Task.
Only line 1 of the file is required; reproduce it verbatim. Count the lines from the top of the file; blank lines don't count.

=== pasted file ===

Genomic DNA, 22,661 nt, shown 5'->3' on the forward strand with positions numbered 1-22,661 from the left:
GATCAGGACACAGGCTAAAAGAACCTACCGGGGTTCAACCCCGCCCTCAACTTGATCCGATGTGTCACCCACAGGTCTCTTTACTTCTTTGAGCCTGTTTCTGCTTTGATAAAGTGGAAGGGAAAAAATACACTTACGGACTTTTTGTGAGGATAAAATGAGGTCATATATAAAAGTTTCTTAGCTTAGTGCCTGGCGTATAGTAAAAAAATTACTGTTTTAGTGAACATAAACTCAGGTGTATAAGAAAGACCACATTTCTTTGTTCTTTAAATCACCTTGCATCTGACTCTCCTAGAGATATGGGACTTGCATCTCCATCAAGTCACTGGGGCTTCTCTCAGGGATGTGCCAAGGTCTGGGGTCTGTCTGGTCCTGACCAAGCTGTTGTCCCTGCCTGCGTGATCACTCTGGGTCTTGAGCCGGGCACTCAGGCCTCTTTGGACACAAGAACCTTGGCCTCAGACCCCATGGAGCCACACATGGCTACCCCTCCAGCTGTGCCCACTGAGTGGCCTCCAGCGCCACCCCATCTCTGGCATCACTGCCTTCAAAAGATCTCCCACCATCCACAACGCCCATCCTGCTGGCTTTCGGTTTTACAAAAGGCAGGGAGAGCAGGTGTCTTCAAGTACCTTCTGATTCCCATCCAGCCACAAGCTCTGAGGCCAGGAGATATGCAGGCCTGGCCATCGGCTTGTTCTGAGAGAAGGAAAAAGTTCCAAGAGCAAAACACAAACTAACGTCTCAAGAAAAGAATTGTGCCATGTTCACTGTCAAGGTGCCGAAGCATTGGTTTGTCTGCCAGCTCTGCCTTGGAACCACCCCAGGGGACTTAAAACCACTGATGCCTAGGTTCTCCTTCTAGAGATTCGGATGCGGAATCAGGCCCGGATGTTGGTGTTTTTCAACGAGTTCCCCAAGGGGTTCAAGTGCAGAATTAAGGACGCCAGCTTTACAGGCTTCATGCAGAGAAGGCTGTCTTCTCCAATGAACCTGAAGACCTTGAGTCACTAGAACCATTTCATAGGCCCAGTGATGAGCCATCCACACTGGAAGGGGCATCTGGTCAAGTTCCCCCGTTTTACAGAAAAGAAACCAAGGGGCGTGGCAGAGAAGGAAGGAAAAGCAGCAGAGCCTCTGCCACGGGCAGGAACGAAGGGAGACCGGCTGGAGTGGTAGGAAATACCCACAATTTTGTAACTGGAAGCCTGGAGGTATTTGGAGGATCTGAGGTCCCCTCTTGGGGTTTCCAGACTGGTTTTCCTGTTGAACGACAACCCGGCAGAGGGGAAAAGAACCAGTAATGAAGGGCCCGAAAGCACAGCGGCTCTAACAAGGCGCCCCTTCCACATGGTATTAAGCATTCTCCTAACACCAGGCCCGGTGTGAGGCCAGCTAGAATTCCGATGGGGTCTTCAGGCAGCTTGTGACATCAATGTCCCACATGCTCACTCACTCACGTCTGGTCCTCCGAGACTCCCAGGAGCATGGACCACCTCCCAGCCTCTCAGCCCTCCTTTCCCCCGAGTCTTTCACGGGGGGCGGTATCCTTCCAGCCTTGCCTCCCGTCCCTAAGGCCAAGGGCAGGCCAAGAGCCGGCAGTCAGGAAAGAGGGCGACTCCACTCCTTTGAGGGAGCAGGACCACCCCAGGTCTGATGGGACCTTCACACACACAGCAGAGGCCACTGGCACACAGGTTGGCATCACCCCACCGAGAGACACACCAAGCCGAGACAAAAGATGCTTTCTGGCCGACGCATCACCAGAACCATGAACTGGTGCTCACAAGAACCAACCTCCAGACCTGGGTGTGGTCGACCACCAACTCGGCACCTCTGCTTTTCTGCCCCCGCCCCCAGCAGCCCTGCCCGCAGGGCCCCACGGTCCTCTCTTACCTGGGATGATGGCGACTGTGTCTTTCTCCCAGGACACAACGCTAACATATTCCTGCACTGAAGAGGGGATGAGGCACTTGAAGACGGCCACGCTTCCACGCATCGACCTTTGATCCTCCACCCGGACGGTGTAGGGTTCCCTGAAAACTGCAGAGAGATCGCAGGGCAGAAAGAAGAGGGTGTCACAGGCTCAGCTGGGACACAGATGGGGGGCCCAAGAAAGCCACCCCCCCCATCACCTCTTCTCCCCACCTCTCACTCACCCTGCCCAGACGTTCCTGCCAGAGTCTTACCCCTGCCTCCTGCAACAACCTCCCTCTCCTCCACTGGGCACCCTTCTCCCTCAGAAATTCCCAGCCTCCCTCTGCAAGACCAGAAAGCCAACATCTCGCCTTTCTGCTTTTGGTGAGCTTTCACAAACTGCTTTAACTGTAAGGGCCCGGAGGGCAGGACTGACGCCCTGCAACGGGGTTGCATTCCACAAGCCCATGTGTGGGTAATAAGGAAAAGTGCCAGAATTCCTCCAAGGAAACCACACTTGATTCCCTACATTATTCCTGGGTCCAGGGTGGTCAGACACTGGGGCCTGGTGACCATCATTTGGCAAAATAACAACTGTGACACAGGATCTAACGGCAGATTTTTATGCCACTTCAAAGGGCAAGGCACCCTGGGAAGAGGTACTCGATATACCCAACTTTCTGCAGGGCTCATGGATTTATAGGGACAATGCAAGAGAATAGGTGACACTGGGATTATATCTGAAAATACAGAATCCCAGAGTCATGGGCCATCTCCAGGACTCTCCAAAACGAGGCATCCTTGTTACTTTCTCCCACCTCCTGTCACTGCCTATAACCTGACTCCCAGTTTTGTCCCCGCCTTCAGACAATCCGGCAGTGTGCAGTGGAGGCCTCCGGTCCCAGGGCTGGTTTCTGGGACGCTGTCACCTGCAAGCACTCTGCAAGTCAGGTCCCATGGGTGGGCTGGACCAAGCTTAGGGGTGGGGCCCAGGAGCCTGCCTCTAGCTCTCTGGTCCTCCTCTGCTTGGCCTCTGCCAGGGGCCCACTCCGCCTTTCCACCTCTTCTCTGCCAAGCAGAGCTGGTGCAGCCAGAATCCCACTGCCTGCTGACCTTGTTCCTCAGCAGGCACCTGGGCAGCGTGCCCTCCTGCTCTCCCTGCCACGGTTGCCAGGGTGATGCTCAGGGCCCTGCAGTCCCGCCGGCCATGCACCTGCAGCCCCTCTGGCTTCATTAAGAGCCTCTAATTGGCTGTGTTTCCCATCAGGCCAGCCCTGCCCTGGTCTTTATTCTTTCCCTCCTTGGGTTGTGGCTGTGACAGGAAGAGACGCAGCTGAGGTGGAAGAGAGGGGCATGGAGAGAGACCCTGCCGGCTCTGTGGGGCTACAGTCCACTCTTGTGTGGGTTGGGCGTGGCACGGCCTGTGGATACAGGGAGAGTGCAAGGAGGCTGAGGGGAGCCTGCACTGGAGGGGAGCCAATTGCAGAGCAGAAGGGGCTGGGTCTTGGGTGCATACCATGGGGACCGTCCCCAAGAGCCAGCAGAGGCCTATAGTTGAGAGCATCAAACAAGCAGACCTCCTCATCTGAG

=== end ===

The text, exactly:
Genomic DNA, 22,661 nt, shown 5'->3' on the forward strand with positions numbered 1-22,661 from the left: